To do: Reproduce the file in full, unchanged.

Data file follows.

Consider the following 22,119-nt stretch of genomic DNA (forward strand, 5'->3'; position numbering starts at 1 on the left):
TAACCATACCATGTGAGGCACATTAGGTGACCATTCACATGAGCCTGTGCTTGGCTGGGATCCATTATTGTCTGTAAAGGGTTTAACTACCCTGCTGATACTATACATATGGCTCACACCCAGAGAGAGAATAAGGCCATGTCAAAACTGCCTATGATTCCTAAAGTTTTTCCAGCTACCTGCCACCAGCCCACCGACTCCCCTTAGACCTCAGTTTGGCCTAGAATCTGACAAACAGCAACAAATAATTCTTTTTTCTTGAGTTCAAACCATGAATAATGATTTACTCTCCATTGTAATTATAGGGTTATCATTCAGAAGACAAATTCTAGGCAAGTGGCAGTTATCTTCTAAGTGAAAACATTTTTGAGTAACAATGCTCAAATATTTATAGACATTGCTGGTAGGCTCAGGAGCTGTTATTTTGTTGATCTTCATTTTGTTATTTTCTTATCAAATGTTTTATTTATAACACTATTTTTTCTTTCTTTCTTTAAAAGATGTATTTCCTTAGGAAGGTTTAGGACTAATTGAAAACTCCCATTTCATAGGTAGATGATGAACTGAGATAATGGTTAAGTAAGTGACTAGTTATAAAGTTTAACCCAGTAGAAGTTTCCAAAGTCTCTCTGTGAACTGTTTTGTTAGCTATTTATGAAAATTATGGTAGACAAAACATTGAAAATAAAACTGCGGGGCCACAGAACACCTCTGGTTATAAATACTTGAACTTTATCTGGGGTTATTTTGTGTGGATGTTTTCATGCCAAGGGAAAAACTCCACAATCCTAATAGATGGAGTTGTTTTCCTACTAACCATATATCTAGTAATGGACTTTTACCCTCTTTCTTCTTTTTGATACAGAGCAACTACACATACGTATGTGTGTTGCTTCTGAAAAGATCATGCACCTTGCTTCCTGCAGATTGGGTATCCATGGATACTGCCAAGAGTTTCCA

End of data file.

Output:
Consider the following 22,119-nt stretch of genomic DNA (forward strand, 5'->3'; position numbering starts at 1 on the left):
TAACCATACCATGTGAGGCACATTAGGTGACCATTCACATGAGCCTGTGCTTGGCTGGGATCCATTATTGTCTGTAAAGGGTTTAACTACCCTGCTGATACTATACATATGGCTCACACCCAGAGAGAGAATAAGGCCATGTCAAAACTGCCTATGATTCCTAAAGTTTTTCCAGCTACCTGCCACCAGCCCACCGACTCCCCTTAGACCTCAGTTTGGCCTAGAATCTGACAAACAGCAACAAATAATTCTTTTTTCTTGAGTTCAAACCATGAATAATGATTTACTCTCCATTGTAATTATAGGGTTATCATTCAGAAGACAAATTCTAGGCAAGTGGCAGTTATCTTCTAAGTGAAAACATTTTTGAGTAACAATGCTCAAATATTTATAGACATTGCTGGTAGGCTCAGGAGCTGTTATTTTGTTGATCTTCATTTTGTTATTTTCTTATCAAATGTTTTATTTATAACACTATTTTTTCTTTCTTTCTTTAAAAGATGTATTTCCTTAGGAAGGTTTAGGACTAATTGAAAACTCCCATTTCATAGGTAGATGATGAACTGAGATAATGGTTAAGTAAGTGACTAGTTATAAAGTTTAACCCAGTAGAAGTTTCCAAAGTCTCTCTGTGAACTGTTTTGTTAGCTATTTATGAAAATTATGGTAGACAAAACATTGAAAATAAAACTGCGGGGCCACAGAACACCTCTGGTTATAAATACTTGAACTTTATCTGGGGTTATTTTGTGTGGATGTTTTCATGCCAAGGGAAAAACTCCACAATCCTAATAGATGGAGTTGTTTTCCTACTAACCATATATCTAGTAATGGACTTTTACCCTCTTTCTTCTTTTTGATACAGAGCAACTACACATACGTATGTGTGTTGCTTCTGAAAAGATCATGCACCTTGCTTCCTGCAGATTGGGTATCCATGGATACTGCCAAGAGTTTCCA